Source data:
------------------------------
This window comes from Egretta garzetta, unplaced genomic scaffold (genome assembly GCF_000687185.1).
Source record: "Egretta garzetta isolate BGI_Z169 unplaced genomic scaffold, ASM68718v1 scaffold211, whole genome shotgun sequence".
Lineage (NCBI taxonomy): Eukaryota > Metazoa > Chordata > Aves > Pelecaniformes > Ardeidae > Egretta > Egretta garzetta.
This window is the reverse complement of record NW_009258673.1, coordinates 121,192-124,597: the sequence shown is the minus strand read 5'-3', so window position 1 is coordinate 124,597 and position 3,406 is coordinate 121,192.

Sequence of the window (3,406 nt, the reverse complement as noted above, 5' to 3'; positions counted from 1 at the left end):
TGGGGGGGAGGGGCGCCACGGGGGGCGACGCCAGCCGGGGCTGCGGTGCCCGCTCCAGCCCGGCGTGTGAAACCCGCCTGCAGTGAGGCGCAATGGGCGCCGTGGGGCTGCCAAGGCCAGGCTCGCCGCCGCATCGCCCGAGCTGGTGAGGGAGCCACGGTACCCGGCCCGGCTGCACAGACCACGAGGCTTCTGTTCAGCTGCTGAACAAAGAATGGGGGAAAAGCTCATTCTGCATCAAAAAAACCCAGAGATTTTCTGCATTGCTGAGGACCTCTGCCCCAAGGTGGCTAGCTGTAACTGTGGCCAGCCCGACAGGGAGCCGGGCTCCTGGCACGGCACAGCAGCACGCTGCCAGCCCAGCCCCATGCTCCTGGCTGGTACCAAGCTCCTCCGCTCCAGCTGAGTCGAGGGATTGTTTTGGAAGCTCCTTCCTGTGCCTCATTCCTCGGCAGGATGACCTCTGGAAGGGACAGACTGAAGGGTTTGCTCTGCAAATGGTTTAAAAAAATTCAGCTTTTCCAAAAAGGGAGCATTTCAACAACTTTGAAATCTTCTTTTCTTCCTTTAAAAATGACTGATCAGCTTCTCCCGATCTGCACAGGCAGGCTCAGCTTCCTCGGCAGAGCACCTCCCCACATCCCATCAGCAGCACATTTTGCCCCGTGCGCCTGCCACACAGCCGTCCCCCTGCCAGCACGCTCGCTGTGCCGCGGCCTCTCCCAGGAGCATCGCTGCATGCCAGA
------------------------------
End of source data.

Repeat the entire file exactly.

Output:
This window comes from Egretta garzetta, unplaced genomic scaffold (genome assembly GCF_000687185.1).
Source record: "Egretta garzetta isolate BGI_Z169 unplaced genomic scaffold, ASM68718v1 scaffold211, whole genome shotgun sequence".
Lineage (NCBI taxonomy): Eukaryota > Metazoa > Chordata > Aves > Pelecaniformes > Ardeidae > Egretta > Egretta garzetta.
This window is the reverse complement of record NW_009258673.1, coordinates 121,192-124,597: the sequence shown is the minus strand read 5'-3', so window position 1 is coordinate 124,597 and position 3,406 is coordinate 121,192.

Sequence of the window (3,406 nt, the reverse complement as noted above, 5' to 3'; positions counted from 1 at the left end):
TGGGGGGGAGGGGCGCCACGGGGGGCGACGCCAGCCGGGGCTGCGGTGCCCGCTCCAGCCCGGCGTGTGAAACCCGCCTGCAGTGAGGCGCAATGGGCGCCGTGGGGCTGCCAAGGCCAGGCTCGCCGCCGCATCGCCCGAGCTGGTGAGGGAGCCACGGTACCCGGCCCGGCTGCACAGACCACGAGGCTTCTGTTCAGCTGCTGAACAAAGAATGGGGGAAAAGCTCATTCTGCATCAAAAAAACCCAGAGATTTTCTGCATTGCTGAGGACCTCTGCCCCAAGGTGGCTAGCTGTAACTGTGGCCAGCCCGACAGGGAGCCGGGCTCCTGGCACGGCACAGCAGCACGCTGCCAGCCCAGCCCCATGCTCCTGGCTGGTACCAAGCTCCTCCGCTCCAGCTGAGTCGAGGGATTGTTTTGGAAGCTCCTTCCTGTGCCTCATTCCTCGGCAGGATGACCTCTGGAAGGGACAGACTGAAGGGTTTGCTCTGCAAATGGTTTAAAAAAATTCAGCTTTTCCAAAAAGGGAGCATTTCAACAACTTTGAAATCTTCTTTTCTTCCTTTAAAAATGACTGATCAGCTTCTCCCGATCTGCACAGGCAGGCTCAGCTTCCTCGGCAGAGCACCTCCCCACATCCCATCAGCAGCACATTTTGCCCCGTGCGCCTGCCACACAGCCGTCCCCCTGCCAGCACGCTCGCTGTGCCGCGGCCTCTCCCAGGAGCATCGCTGCATGCCAGA